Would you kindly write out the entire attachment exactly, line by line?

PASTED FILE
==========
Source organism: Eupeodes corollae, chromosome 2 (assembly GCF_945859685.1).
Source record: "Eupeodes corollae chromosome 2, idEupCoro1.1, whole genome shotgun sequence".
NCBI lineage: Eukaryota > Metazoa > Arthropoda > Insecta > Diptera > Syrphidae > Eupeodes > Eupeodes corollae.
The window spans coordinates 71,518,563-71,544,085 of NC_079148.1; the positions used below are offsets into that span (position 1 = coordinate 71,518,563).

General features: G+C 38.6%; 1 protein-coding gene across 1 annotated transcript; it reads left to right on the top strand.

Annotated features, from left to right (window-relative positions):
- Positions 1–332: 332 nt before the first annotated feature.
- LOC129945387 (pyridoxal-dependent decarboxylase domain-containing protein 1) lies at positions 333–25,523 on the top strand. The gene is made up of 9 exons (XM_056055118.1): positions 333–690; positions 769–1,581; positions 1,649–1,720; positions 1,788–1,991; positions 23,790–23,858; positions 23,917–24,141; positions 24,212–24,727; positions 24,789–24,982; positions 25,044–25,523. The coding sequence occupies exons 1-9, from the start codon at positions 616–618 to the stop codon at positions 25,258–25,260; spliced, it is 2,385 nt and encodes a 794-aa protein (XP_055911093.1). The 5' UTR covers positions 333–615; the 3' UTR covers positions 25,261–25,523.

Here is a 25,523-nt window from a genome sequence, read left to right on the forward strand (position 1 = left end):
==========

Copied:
Source organism: Eupeodes corollae, chromosome 2 (assembly GCF_945859685.1).
Source record: "Eupeodes corollae chromosome 2, idEupCoro1.1, whole genome shotgun sequence".
NCBI lineage: Eukaryota > Metazoa > Arthropoda > Insecta > Diptera > Syrphidae > Eupeodes > Eupeodes corollae.
The window spans coordinates 71,518,563-71,544,085 of NC_079148.1; the positions used below are offsets into that span (position 1 = coordinate 71,518,563).

General features: G+C 38.6%; 1 protein-coding gene across 1 annotated transcript; it reads left to right on the top strand.

Annotated features, from left to right (window-relative positions):
- Positions 1–332: 332 nt before the first annotated feature.
- LOC129945387 (pyridoxal-dependent decarboxylase domain-containing protein 1) lies at positions 333–25,523 on the top strand. The gene is made up of 9 exons (XM_056055118.1): positions 333–690; positions 769–1,581; positions 1,649–1,720; positions 1,788–1,991; positions 23,790–23,858; positions 23,917–24,141; positions 24,212–24,727; positions 24,789–24,982; positions 25,044–25,523. The coding sequence occupies exons 1-9, from the start codon at positions 616–618 to the stop codon at positions 25,258–25,260; spliced, it is 2,385 nt and encodes a 794-aa protein (XP_055911093.1). The 5' UTR covers positions 333–615; the 3' UTR covers positions 25,261–25,523.

Here is a 25,523-nt window from a genome sequence, read left to right on the forward strand (position 1 = left end):